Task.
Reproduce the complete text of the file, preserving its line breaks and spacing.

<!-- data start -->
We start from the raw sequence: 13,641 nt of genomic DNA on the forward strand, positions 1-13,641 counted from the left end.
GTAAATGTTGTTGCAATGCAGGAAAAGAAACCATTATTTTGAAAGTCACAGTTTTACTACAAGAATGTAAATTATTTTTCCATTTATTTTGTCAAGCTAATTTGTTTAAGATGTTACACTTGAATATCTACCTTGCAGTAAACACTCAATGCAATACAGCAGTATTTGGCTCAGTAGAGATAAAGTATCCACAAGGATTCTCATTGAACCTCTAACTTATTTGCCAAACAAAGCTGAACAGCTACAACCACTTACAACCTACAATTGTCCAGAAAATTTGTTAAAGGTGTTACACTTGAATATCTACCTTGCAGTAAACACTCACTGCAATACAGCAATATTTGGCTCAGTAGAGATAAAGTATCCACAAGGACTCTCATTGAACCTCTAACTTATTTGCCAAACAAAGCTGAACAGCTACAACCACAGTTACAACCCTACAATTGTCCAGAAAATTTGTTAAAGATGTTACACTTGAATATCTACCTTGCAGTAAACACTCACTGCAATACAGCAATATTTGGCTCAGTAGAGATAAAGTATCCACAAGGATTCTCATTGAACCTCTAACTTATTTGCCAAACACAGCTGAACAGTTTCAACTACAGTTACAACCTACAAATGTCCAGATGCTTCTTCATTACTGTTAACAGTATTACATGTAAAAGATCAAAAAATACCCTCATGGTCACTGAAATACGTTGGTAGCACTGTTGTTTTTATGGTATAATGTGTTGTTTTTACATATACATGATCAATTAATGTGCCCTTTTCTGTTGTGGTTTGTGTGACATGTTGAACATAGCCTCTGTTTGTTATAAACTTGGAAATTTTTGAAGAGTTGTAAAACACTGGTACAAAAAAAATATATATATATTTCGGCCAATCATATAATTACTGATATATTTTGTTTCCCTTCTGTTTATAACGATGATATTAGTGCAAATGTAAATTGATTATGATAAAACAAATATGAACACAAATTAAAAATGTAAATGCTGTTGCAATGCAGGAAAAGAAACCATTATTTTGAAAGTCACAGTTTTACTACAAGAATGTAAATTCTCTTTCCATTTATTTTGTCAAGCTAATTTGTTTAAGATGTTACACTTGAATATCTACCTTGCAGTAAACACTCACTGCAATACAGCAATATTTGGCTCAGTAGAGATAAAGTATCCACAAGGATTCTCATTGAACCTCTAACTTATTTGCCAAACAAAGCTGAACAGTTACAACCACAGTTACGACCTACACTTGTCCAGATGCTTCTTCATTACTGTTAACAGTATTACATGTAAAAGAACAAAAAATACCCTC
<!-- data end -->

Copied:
We start from the raw sequence: 13,641 nt of genomic DNA on the forward strand, positions 1-13,641 counted from the left end.
GTAAATGTTGTTGCAATGCAGGAAAAGAAACCATTATTTTGAAAGTCACAGTTTTACTACAAGAATGTAAATTATTTTTCCATTTATTTTGTCAAGCTAATTTGTTTAAGATGTTACACTTGAATATCTACCTTGCAGTAAACACTCAATGCAATACAGCAGTATTTGGCTCAGTAGAGATAAAGTATCCACAAGGATTCTCATTGAACCTCTAACTTATTTGCCAAACAAAGCTGAACAGCTACAACCACTTACAACCTACAATTGTCCAGAAAATTTGTTAAAGGTGTTACACTTGAATATCTACCTTGCAGTAAACACTCACTGCAATACAGCAATATTTGGCTCAGTAGAGATAAAGTATCCACAAGGACTCTCATTGAACCTCTAACTTATTTGCCAAACAAAGCTGAACAGCTACAACCACAGTTACAACCCTACAATTGTCCAGAAAATTTGTTAAAGATGTTACACTTGAATATCTACCTTGCAGTAAACACTCACTGCAATACAGCAATATTTGGCTCAGTAGAGATAAAGTATCCACAAGGATTCTCATTGAACCTCTAACTTATTTGCCAAACACAGCTGAACAGTTTCAACTACAGTTACAACCTACAAATGTCCAGATGCTTCTTCATTACTGTTAACAGTATTACATGTAAAAGATCAAAAAATACCCTCATGGTCACTGAAATACGTTGGTAGCACTGTTGTTTTTATGGTATAATGTGTTGTTTTTACATATACATGATCAATTAATGTGCCCTTTTCTGTTGTGGTTTGTGTGACATGTTGAACATAGCCTCTGTTTGTTATAAACTTGGAAATTTTTGAAGAGTTGTAAAACACTGGTACAAAAAAAATATATATATATTTCGGCCAATCATATAATTACTGATATATTTTGTTTCCCTTCTGTTTATAACGATGATATTAGTGCAAATGTAAATTGATTATGATAAAACAAATATGAACACAAATTAAAAATGTAAATGCTGTTGCAATGCAGGAAAAGAAACCATTATTTTGAAAGTCACAGTTTTACTACAAGAATGTAAATTCTCTTTCCATTTATTTTGTCAAGCTAATTTGTTTAAGATGTTACACTTGAATATCTACCTTGCAGTAAACACTCACTGCAATACAGCAATATTTGGCTCAGTAGAGATAAAGTATCCACAAGGATTCTCATTGAACCTCTAACTTATTTGCCAAACAAAGCTGAACAGTTACAACCACAGTTACGACCTACACTTGTCCAGATGCTTCTTCATTACTGTTAACAGTATTACATGTAAAAGAACAAAAAATACCCTC